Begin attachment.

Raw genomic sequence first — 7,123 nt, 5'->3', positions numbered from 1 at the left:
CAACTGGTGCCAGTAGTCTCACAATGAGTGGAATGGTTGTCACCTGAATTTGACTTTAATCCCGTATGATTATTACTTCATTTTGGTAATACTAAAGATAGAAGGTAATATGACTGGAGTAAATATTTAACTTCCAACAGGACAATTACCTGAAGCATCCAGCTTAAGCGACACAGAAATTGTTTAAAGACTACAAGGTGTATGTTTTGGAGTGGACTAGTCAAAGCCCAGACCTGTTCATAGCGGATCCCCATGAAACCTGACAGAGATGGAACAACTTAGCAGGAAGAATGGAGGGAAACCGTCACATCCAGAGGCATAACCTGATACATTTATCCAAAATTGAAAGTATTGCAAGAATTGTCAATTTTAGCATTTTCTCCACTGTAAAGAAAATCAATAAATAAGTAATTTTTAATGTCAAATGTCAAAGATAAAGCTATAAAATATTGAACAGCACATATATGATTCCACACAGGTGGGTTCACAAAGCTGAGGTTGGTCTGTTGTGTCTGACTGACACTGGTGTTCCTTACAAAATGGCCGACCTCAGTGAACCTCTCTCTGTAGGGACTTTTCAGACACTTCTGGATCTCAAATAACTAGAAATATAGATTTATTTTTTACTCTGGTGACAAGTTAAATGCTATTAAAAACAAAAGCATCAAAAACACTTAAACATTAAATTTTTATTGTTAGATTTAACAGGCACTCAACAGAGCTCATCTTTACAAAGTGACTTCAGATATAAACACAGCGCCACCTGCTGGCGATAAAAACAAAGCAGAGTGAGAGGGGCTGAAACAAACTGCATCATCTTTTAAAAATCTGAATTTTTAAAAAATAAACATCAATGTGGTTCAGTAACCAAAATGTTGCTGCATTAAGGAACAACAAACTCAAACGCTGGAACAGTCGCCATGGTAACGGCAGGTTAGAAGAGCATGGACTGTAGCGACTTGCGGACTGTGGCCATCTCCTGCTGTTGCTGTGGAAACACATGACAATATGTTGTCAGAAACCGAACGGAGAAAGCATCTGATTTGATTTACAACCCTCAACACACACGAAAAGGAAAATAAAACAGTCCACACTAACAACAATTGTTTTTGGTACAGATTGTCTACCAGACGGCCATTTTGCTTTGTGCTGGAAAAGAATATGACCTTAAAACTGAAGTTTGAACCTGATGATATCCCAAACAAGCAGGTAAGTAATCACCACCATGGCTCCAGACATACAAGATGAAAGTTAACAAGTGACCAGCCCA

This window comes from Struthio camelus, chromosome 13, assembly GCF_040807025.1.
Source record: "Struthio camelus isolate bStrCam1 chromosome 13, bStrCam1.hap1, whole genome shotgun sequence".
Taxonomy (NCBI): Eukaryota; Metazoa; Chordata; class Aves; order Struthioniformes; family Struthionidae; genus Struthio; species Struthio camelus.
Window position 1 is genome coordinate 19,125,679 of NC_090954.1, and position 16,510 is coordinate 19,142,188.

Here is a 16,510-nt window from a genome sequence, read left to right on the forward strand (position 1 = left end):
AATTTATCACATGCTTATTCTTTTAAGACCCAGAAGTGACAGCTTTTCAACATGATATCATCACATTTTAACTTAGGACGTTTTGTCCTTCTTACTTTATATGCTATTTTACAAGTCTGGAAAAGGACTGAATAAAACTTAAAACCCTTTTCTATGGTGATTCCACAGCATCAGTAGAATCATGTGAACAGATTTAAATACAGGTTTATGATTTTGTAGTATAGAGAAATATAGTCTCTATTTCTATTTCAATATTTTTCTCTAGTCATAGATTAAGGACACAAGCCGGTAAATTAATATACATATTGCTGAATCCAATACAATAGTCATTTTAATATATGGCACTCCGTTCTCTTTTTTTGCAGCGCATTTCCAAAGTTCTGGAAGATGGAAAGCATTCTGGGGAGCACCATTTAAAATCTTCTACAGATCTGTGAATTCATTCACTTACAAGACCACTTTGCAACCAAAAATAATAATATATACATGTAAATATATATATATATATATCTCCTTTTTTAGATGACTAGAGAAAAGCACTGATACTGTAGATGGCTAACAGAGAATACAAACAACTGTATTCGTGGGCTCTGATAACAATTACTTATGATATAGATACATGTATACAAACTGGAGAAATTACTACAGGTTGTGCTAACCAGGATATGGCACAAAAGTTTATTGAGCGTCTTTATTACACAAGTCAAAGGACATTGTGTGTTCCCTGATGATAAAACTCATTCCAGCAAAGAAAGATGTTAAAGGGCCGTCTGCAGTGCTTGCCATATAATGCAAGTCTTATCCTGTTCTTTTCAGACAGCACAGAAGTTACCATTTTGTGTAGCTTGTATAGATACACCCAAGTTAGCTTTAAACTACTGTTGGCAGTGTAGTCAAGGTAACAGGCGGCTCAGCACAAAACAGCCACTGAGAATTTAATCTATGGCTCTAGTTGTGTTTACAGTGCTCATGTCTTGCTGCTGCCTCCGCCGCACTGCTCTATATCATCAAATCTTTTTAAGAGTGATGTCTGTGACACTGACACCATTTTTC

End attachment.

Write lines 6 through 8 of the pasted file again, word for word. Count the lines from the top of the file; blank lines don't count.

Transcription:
Window position 1 is genome coordinate 19,125,679 of NC_090954.1, and position 16,510 is coordinate 19,142,188.

Here is a 16,510-nt window from a genome sequence, read left to right on the forward strand (position 1 = left end):
AATTTATCACATGCTTATTCTTTTAAGACCCAGAAGTGACAGCTTTTCAACATGATATCATCACATTTTAACTTAGGACGTTTTGTCCTTCTTACTTTATATGCTATTTTACAAGTCTGGAAAAGGACTGAATAAAACTTAAAACCCTTTTCTATGGTGATTCCACAGCATCAGTAGAATCATGTGAACAGATTTAAATACAGGTTTATGATTTTGTAGTATAGAGAAATATAGTCTCTATTTCTATTTCAATATTTTTCTCTAGTCATAGATTAAGGACACAAGCCGGTAAATTAATATACATATTGCTGAATCCAATACAATAGTCATTTTAATATATGGCACTCCGTTCTCTTTTTTTGCAGCGCATTTCCAAAGTTCTGGAAGATGGAAAGCATTCTGGGGAGCACCATTTAAAATCTTCTACAGATCTGTGAATTCATTCACTTACAAGACCACTTTGCAACCAAAAATAATAATATATACATGTAAATATATATATATATATATCTCCTTTTTTAGATGACTAGAGAAAAGCACTGATACTGTAGATGGCTAACAGAGAATACAAACAACTGTATTCGTGGGCTCTGATAACAATTACTTATGATATAGATACATGTATACAAACTGGAGAAATTACTACAGGTTGTGCTAACCAGGATATGGCACAAAAGTTTATTGAGCGTCTTTATTACACAAGTCAAAGGACATTGTGTGTTCCCTGATGATAAAACTCATTCCAGCAAAGAAAGATGTTAAAGGGCCGTCTGCAGTGCTTGCCATATAATGCAAGTCTTATCCTGTTCTTTTCAGACAGCACAGAAGTTACCATTTTGTGTAGCTTGTATAGATACACCCAAGTTAGCTTTAAACTACTGTTGGCAGTGTAGTCAAGGTAACAGGCGGCTCAGCACAAAACAGCCACTGAGAATTTAATCTATGGCTCTAGTTGTGTTTACAGTGCTCATGTCTTGCTGCTGCCTCCGCCGCACTGCTCTATATCATCAAATCTTTTTAAGAGTGATGTCTGTGACACTGACACCATTTTTC